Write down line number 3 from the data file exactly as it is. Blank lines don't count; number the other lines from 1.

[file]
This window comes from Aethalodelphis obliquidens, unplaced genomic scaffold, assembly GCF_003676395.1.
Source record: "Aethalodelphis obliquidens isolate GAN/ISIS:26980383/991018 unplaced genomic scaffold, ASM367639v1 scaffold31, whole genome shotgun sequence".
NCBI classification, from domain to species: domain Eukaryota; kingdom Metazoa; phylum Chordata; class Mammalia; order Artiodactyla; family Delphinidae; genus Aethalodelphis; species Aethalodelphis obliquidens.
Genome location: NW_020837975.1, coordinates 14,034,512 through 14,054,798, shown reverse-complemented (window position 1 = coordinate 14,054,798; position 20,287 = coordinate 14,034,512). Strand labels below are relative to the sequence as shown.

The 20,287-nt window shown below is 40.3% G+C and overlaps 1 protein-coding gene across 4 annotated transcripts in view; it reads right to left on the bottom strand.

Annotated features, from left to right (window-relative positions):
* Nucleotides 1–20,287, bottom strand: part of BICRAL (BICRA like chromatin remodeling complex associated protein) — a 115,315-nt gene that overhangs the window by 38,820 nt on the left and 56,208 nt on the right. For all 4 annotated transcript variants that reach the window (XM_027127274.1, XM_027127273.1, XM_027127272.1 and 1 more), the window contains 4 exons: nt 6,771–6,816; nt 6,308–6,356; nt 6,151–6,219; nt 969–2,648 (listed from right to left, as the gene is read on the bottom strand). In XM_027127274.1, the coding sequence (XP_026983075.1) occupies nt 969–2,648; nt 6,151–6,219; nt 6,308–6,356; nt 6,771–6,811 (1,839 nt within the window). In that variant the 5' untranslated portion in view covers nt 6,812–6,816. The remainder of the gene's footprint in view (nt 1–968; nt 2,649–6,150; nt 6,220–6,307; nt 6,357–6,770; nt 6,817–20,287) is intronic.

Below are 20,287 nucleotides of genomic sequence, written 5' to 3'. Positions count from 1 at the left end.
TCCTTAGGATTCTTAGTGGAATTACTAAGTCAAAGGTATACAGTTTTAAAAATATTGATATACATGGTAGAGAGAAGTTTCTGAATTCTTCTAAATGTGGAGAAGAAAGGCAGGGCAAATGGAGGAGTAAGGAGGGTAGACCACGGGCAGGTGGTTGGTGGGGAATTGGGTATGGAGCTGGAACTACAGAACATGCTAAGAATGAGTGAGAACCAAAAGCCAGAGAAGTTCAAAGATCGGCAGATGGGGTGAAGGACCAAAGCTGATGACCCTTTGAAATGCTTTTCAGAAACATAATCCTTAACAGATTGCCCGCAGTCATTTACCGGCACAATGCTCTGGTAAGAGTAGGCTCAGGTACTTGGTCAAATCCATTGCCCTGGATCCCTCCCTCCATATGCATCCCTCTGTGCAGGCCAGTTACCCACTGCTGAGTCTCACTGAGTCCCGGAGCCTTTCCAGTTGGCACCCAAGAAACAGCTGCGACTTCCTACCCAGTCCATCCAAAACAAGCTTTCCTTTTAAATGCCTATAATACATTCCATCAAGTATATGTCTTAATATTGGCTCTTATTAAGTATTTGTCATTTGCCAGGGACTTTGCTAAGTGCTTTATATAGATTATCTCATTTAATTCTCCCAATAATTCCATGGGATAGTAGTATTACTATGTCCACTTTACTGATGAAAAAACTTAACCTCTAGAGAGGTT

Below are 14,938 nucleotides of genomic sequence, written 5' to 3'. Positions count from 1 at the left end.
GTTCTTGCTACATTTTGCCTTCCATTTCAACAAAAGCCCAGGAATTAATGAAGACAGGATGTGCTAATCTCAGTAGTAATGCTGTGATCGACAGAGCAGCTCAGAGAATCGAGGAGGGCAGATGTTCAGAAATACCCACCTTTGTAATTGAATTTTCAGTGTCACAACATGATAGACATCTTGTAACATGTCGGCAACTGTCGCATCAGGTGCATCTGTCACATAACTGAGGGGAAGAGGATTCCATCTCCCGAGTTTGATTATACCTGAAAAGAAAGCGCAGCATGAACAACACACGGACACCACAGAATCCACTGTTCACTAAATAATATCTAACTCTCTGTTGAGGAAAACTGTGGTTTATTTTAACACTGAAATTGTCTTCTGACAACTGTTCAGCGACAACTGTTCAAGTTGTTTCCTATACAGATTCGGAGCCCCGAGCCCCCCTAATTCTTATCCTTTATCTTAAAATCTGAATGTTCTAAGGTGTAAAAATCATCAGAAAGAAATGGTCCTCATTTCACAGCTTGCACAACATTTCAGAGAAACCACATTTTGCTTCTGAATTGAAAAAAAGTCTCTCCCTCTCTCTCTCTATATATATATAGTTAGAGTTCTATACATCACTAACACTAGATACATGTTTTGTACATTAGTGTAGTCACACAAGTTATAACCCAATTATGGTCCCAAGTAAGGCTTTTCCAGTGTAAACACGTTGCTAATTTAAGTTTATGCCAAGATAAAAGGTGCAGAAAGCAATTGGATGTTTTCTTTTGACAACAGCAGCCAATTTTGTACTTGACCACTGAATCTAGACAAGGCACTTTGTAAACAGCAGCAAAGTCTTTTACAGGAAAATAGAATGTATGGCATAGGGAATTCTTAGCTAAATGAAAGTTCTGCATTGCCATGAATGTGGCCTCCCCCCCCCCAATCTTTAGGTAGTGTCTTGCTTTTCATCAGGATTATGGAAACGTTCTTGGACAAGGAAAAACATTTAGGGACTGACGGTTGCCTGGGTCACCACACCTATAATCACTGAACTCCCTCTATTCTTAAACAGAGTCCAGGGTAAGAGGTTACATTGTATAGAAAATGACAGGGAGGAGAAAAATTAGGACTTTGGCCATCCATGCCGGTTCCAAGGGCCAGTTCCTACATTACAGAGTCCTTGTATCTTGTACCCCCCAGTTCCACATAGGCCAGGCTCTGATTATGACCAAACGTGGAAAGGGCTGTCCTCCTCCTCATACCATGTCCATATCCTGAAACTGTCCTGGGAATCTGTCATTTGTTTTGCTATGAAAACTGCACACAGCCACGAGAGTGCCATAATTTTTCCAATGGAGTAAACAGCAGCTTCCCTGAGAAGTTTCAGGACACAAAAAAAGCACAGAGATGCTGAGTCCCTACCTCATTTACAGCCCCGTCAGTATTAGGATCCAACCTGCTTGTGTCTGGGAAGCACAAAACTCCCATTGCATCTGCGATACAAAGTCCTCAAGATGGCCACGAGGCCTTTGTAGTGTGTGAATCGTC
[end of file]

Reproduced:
NCBI classification, from domain to species: domain Eukaryota; kingdom Metazoa; phylum Chordata; class Mammalia; order Artiodactyla; family Delphinidae; genus Aethalodelphis; species Aethalodelphis obliquidens.